Maybe you want to be a little closer to Manhattan? If so, Glendale and Middle Village could be your answer. Like Forest Hills and Repo Park, they’re tucked next to wooded Forest Park. Glendale is a bit more suburban in feel than Middle Village, since the former has tree-lined streets and historic districts, while the latter has rowhomes interspersed with single-family lots.
Looking even further west? Check out Maspeth. It’s a proud place with old-school charm.
Commercial areas along Newtown Creek can turn off some prospective residents, but there’s a significant stock of older single-family homes, plus a strong community sentiment. Family-owned restaurants and shops line Grand Avenue, uncommon in a borough with such rapid change.
There’s plenty of space: find yours!
4. Looking for authentic New York? It’s still in Queens
Woodside (Photo courtesy of AM New York)
If the neighborhood-by-neighborhood wasn’t breakdown didn’t make this clear, Queens is full of tight-knit communities interwoven with melting pots. It’s where the world comes to live, people write their own stories, and local culture erupts. Locals walk to delis, bagel shops, and pizzerias. If that doesn’t sound like New York to you, what will? Maybe a thick accent?
Neighborhoods across the city are losing their character and links to the past. It’s different here with such pride attached to living in Queens and strong community ties. Queens is quite willing to change and embrace the world, and its dense neighborhoods (Corona, Astoria, Flushing, Jackson Heights) retain many of the characteristics that are dubbed quintessential New York.
In less dense areas, old-school, small-town feels, like Maspeth and Douglaston, prevail. Neighbors double as a family since many have relatives nearby or family friends that stretch generations back. Bayside in Northeast Queens, where shop and bar owners along Bell Boulevard all know each other, is a terrific example.
Part of what keeps generations of New Yorkers in Queens is that buying a home here has proven to be a terrific long term investment. But the pride of being from Queens is a serious call.
5. The views are a good draw, too
Hunters Point South Park (Photo courtesy of the Times-Ledger)
You’ll like what you see in Queens, but looking from Queens out onto the water is pretty amazing. Remember, Queens is on an island, and it’s got stunning waterfronts along the west, north, and southeast.
If you’re gazing westward, you may notice a few buildings. They tend to be well lit at night.
Jokes aside, Long Island City might have the best views of Manhattan. If you choose to move into LIC, you’ll have a far better view than the average Queens resident. Just visiting LIC? There tons of rooftop bars and restaurants in the area. For a relaxed budget, don’t worry: you’ll find public waterfront parks for a gaze across the East River, and back at the growing LIC skyline.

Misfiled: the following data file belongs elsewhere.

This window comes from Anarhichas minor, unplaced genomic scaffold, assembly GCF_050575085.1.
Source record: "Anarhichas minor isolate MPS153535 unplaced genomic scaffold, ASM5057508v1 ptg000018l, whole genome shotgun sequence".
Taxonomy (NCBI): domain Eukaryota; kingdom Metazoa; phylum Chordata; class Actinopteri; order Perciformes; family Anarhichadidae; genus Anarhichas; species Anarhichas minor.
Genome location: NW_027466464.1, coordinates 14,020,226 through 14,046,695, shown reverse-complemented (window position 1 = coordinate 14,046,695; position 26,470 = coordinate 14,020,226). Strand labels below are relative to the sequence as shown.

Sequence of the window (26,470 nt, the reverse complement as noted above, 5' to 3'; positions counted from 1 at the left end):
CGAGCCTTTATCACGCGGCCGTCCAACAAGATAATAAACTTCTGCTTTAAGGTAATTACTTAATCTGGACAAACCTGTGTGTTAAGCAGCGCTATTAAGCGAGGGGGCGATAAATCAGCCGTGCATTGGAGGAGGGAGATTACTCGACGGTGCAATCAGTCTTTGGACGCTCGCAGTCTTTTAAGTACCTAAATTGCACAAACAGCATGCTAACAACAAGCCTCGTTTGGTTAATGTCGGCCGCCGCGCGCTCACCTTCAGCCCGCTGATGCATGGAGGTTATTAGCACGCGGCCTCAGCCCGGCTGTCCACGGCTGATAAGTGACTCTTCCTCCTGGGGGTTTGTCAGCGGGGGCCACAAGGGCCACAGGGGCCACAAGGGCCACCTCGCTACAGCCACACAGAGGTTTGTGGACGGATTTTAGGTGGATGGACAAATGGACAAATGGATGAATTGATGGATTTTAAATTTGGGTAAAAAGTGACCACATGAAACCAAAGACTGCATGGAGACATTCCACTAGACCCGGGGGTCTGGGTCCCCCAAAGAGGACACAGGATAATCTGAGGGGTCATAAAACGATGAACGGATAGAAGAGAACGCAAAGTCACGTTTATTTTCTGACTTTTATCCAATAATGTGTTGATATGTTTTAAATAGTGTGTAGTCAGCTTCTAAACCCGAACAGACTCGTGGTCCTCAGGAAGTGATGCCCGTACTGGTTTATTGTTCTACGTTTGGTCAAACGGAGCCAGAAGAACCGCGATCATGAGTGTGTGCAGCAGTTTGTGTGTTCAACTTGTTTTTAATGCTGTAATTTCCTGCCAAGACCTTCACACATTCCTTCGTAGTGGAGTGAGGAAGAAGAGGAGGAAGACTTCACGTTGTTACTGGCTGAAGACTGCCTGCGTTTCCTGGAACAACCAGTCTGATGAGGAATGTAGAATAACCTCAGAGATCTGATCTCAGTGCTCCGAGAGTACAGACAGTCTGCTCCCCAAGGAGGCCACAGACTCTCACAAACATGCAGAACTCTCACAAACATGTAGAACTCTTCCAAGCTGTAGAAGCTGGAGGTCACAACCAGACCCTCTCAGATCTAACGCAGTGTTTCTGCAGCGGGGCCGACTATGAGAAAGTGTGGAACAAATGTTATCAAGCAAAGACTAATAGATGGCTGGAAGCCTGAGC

The city just finished repurposing industrial land into Hunters Point South Park, which compliments a massive housing redevelopment along the waterfront. It offers “bicycle pathways, fitness equipment for adults, a playground, picnic terraces, wooden seating areas, a kayak launch, and a 30-foot-high cantilevered platform that offers up views of Manhattan.” Gantry State Plaza, on the park’s northern tip, boasts the iconic Long Island City gantries. It also hosts concerts in spring and summer, and is now the official viewing location for the Macy’s July 4th fireworks.
Further up the East River waterfront, you’ll find sporty Queensbridge Park. The 59th Street Bridge, just south of the park, is a welcome addition to your skyline view. It’s a great place for families, with ballfields, playgrounds and picnic areas. Ralph Demarco Park lines the Astoria waterfront. In addition to bicycling paths and benches, it has the best view of the Hell Gate Bridge, which inspired the world-famous Sydney Harbour Bridge in Australia.
Francis Lewis Park (Photo courtesy of Pinterest)
Queens shares three bridges with the Bronx across the Long Island Sound, and locals enjoy parks with views of the so-called ‘Twin Bridges’ (Whitestone and Throgs Neck). Francis Lewis Park, tucked under the Whitestone Bridge, is a hidden gem that’s terrific for sunset and bocce. The park also has beach access and kayaking, something hard to find across the city.
Fort Totten Park, just east of the Throgs Neck Bridge, is (as the name would suggest) a former Civil War-era military installation. Its pool is a great way to spend a summer day, and, like Francis Lewis Park, you can take canoes out for a spin. Fort Totten has a slightly removed, but still stunning, view of the Throgs Neck. It’s a popular bicycling and Instagram destination.
6. Spacious Parks
Fall foliage in Alley Pond Park (Photo courtesy of NYC Parks)
Fort Totten Park isn’t too large on its own. However, it’s actually the first in a massive string of parks along the Brooklyn-Queens Greenway. Great bike trails run through open spaces in the eastern half of Queens, then downright through the borough’s center en route to Brooklyn.
Alley Pond Park borders Bayside and Douglaston a few miles south of Fort Totten. The 655-acre park (2nd-largest in Queens) straddles a hilly glacial moraine for a distinctly natural setting, filled with trails cutting through forests. If you plopped into the middle of the park, you’d have no clue you were in New York City. Among many things, Alley Pond is famous for its 350-year old tree, the ‘Queens Giant’, and a massive indoor tennis center.
Bike west from Alley Pond Park along with the historic Vanderbilt Motor Parkway, and you’ll reach Cunningham Park in Fresh Meadows. Cunningham is half the size of Alley Pond and has similar amenities, with mountain bike trails and tennis. It’s a community hub for local baseball leagues, picnics and barbecues. By Cunningham, the greenbelt across Queens really takes shape; it continues west through Flushing’s Kissena Corridor Park and Kissena Park. Weeping willows flank a serene lake at Kissena Park’s northern edge, while ballfields adorn the corridor from Cunningham in the east through the park’s center.
The western edge of Kissena Corridor borders the Queens Botanical Garden, which doubles as a gate to the largest park in Queens: Flushing Meadows-Corona Park. The northern half of Flushing Meadows is jam-packed with destinations like the 19-acre Queens Zoo, and is less nature-driven than an Alley Pond or Cunningham. It was the site of two world’s fairs in 1939 and 1964. The latter left us with the Unisphere, that breathtaking sculpture from the beginning of the article!